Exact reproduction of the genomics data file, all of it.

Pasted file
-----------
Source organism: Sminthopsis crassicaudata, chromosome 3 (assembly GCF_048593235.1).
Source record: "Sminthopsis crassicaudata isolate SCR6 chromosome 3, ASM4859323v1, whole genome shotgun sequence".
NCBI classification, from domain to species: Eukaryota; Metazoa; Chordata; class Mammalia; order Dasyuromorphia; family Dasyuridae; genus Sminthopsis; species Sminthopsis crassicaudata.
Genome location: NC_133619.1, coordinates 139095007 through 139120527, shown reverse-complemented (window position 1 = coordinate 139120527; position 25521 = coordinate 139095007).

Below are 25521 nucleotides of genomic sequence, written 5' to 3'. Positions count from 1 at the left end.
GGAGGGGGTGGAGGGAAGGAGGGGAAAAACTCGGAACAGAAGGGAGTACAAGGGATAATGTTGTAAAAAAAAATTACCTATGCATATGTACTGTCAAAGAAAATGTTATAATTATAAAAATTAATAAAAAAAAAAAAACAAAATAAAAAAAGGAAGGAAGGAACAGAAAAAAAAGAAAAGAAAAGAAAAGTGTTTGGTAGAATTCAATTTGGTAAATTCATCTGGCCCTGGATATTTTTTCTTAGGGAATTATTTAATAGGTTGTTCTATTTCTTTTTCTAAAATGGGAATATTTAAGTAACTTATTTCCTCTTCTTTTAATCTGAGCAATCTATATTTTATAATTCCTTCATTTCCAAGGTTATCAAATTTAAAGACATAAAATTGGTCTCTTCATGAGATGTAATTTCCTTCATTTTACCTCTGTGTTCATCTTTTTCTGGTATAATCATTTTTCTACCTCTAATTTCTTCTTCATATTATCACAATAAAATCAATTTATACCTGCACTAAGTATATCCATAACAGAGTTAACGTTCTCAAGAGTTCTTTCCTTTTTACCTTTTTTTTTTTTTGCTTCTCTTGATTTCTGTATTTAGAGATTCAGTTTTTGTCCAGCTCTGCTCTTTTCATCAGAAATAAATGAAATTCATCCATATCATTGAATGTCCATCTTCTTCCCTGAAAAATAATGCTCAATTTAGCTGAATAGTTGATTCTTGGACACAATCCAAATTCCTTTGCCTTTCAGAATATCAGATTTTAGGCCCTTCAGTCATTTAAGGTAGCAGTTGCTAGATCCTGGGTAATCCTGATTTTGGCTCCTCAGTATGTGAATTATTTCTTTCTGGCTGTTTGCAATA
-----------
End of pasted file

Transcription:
Source organism: Sminthopsis crassicaudata, chromosome 3 (assembly GCF_048593235.1).
Source record: "Sminthopsis crassicaudata isolate SCR6 chromosome 3, ASM4859323v1, whole genome shotgun sequence".
NCBI classification, from domain to species: Eukaryota; Metazoa; Chordata; class Mammalia; order Dasyuromorphia; family Dasyuridae; genus Sminthopsis; species Sminthopsis crassicaudata.
Genome location: NC_133619.1, coordinates 139095007 through 139120527, shown reverse-complemented (window position 1 = coordinate 139120527; position 25521 = coordinate 139095007).

Below are 25521 nucleotides of genomic sequence, written 5' to 3'. Positions count from 1 at the left end.
GGAGGGGGTGGAGGGAAGGAGGGGAAAAACTCGGAACAGAAGGGAGTACAAGGGATAATGTTGTAAAAAAAAATTACCTATGCATATGTACTGTCAAAGAAAATGTTATAATTATAAAAATTAATAAAAAAAAAAAAACAAAATAAAAAAAGGAAGGAAGGAACAGAAAAAAAAGAAAAGAAAAGAAAAGTGTTTGGTAGAATTCAATTTGGTAAATTCATCTGGCCCTGGATATTTTTTCTTAGGGAATTATTTAATAGGTTGTTCTATTTCTTTTTCTAAAATGGGAATATTTAAGTAACTTATTTCCTCTTCTTTTAATCTGAGCAATCTATATTTTATAATTCCTTCATTTCCAAGGTTATCAAATTTAAAGACATAAAATTGGTCTCTTCATGAGATGTAATTTCCTTCATTTTACCTCTGTGTTCATCTTTTTCTGGTATAATCATTTTTCTACCTCTAATTTCTTCTTCATATTATCACAATAAAATCAATTTATACCTGCACTAAGTATATCCATAACAGAGTTAACGTTCTCAAGAGTTCTTTCCTTTTTACCTTTTTTTTTTTTTGCTTCTCTTGATTTCTGTATTTAGAGATTCAGTTTTTGTCCAGCTCTGCTCTTTTCATCAGAAATAAATGAAATTCATCCATATCATTGAATGTCCATCTTCTTCCCTGAAAAATAATGCTCAATTTAGCTGAATAGTTGATTCTTGGACACAATCCAAATTCCTTTGCCTTTCAGAATATCAGATTTTAGGCCCTTCAGTCATTTAAGGTAGCAGTTGCTAGATCCTGGGTAATCCTGATTTTGGCTCCTCAGTATGTGAATTATTTCTTTCTGGCTGTTTGCAATA